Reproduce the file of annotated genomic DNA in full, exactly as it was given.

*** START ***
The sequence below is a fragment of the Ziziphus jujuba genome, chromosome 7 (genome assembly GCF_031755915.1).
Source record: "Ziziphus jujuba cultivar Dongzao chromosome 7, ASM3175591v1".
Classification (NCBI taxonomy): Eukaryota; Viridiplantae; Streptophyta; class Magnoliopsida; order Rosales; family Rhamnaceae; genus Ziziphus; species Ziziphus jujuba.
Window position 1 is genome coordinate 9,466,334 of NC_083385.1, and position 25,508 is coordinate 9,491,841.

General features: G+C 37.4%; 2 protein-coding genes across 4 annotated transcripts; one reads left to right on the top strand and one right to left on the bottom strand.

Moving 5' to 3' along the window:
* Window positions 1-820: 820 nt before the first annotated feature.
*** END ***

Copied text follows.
The sequence below is a fragment of the Ziziphus jujuba genome, chromosome 7 (genome assembly GCF_031755915.1).
Source record: "Ziziphus jujuba cultivar Dongzao chromosome 7, ASM3175591v1".
Classification (NCBI taxonomy): Eukaryota; Viridiplantae; Streptophyta; class Magnoliopsida; order Rosales; family Rhamnaceae; genus Ziziphus; species Ziziphus jujuba.
Window position 1 is genome coordinate 9,466,334 of NC_083385.1, and position 25,508 is coordinate 9,491,841.

General features: G+C 37.4%; 2 protein-coding genes across 4 annotated transcripts; one reads left to right on the top strand and one right to left on the bottom strand.

Moving 5' to 3' along the window:
* Window positions 1-820: 820 nt before the first annotated feature.